Memories of Roy
“It’s your turn,” Roy whispered. His brother, Wayne, just two years older, was lying on their bed not far from the floorboards Roy rested his back against.
“My legs are tired,” Wayne moaned, bleary-eyed, “And anyhow, the babies are fast asleep.” Their parents, Penny and Rose, had recently bought a 48-acre farm north of Pittsburgh and the whole family, including any number of babies they were currently fostering, would travel north from their home in Glassport for the weekends. Their sisters, Kathie and Rosie, were still little, so it was Wayne and Roy’s duty to lull the babies to sleep every night.
Roy rocked the bottom of the crib with his feet a few more times for good measure, then rolled out from underneath its metal frame. He peered into the crib, the pink flesh of three sleeping baby boys barely visible. Sound asleep.
Roy slid between the cool bed linens next to his brother.
"Hey, Wayne?” Wayne didn’t answer. “Hey, Wayne!” Roy urged, and he begrudgingly stirred.
“What do you wanna be when you grow up?”
“I dunno. I’m 10-years-old.” Wayne rolled over with a humph.
“I wanna work with horses,” Roy continued. “And I wanna travel. And I wanna play guitar like Hank Williams and ski down mountainsides and I wanna…”
“Slow down, Roy. Go to sleep. You’re gonna wake the babies,” Wayne yawned. But Roy couldn’t slow down once he got started and dizzied himself to sleep that night with dreams that leapt from his lips like grasshoppers.
“Slow down?” he laughed. “I’m just getting started.”
Roy was full of wild ideas, and the new farm on Butternut Road held plenty of acres for his larger than life personality to unfold like a giant fern. In those early years, there was no running water; it was pumped from the springhouse and heated in pails on the coal stove. There was no television or telephone either. Nothing but family, faith, and the farm.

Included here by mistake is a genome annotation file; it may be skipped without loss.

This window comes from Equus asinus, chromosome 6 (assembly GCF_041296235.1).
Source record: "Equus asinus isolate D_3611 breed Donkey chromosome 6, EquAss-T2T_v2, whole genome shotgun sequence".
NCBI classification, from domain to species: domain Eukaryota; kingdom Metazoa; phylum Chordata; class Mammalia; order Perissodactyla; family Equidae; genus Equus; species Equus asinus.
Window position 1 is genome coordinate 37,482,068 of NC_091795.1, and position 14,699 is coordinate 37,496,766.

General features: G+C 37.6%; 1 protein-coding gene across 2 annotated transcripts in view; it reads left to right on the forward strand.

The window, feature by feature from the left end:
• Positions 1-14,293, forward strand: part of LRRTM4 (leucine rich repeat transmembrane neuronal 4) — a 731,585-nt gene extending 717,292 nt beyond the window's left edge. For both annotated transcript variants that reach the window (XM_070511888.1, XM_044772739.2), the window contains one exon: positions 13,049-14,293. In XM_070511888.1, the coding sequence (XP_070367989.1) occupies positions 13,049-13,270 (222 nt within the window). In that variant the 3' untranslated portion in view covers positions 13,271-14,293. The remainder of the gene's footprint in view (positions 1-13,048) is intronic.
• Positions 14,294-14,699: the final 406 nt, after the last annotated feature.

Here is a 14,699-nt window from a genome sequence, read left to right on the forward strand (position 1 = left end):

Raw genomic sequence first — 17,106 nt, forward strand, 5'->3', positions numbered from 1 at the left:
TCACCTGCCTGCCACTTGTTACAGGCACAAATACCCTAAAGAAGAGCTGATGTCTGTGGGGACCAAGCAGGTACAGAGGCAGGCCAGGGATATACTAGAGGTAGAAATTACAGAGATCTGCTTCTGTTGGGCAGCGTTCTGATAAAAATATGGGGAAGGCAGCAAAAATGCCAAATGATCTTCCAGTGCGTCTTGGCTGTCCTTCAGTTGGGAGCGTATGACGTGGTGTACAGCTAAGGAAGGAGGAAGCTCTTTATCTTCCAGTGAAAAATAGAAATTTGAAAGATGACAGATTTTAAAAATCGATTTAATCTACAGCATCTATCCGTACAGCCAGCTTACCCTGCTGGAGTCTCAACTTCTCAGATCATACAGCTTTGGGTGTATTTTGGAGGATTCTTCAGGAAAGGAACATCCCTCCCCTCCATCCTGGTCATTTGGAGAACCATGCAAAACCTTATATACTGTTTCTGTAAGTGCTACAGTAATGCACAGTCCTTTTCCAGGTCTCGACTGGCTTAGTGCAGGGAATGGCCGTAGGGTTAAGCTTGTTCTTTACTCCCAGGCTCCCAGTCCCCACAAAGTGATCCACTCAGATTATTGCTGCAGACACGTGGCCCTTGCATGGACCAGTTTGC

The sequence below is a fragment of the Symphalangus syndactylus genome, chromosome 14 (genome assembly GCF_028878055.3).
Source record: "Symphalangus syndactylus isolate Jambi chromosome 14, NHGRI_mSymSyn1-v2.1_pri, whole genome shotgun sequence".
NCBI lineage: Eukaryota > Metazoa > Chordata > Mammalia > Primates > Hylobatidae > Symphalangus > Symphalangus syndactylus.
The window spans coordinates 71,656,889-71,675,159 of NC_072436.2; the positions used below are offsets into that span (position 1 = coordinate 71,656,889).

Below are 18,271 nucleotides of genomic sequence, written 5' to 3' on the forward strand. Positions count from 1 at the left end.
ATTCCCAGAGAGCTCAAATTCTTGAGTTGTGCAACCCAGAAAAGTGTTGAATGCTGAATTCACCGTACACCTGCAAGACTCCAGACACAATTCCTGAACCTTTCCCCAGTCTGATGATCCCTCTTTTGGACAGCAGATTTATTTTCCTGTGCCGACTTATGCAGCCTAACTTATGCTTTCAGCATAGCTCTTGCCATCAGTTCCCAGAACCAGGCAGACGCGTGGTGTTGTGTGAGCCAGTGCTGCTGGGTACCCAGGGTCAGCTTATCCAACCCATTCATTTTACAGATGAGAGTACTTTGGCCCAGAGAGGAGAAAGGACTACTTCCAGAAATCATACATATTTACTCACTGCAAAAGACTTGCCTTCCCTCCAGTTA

And that was everything to Roy...until he met Goldie.
Roy and Wayne through the years...
It was early 1950-something when Roy first laid eyes on her. He was in Glassport with Cousin Dickie. She was light brown with a white mane and dark eyes that seemed to stare right into his soul.
“This is the one,” Roy smiled, patting Goldie’s back. “This is my horse.”
Dickie agreed, but they both knew they couldn’t keep her at the house in Glassport; they’d have to get her up to the farm somehow. Problem was they didn’t have a trailer and they sure couldn’t ride her that long distance. There was a guy Dickie knew in town who owned a flatbed truck, so he suggested they pay him a visit.
“Maybe he’ll let us borrow it,” Dickie said. It was worth a shot.
Sure enough, Dickie drove the truck all the way to the farm that day, a 100-mile trip, with Goldie in the bed and Roy standing beside her, holding tight to her reins. Occasionally, they’d hit a bump in the road and Roy would fight for footing, but he never lost his grip on Goldie, and she never lost her grip on him.
Roy & Goldie
“He’s not good enough for you, Kathie,” Roy shrugged. “He just isn’t.”
Roy stood in the hot summer sun washing his dad’s Buick with a bucket of soapy water and a garden hose. Penny was home from Glassport for the weekend and Roy finally had a car to take his girlfriend to the Karns City drive-in.
“Well I’m still coming with you,” Kathie frowned, “with or without him.”
Roy didn’t like the boy Kathie was going with, but he disliked the idea of a third wheel even more. He hadn’t seen his girlfriend in over a week and he was set to impress. His kid sister in the backseat asking questions and singing along with the radio would be unromantic to say the least.
Water flushed down the windshield from the garden hose, as Roy stood deep in thought.
“You’ll go with Frank,” he finally said, smiling at his brilliant idea. Frank was two years older than Kathie and about two inches shorter than her. Roy knew Kathie wouldn’t be thrilled, but before she could protest, Roy aimed the hose at his sister and pulled the trigger. She screamed and ran toward the house.
“Ya better get all dolled up now, ya hear?” he hollered after her and lit her path to the front porch with his laughter.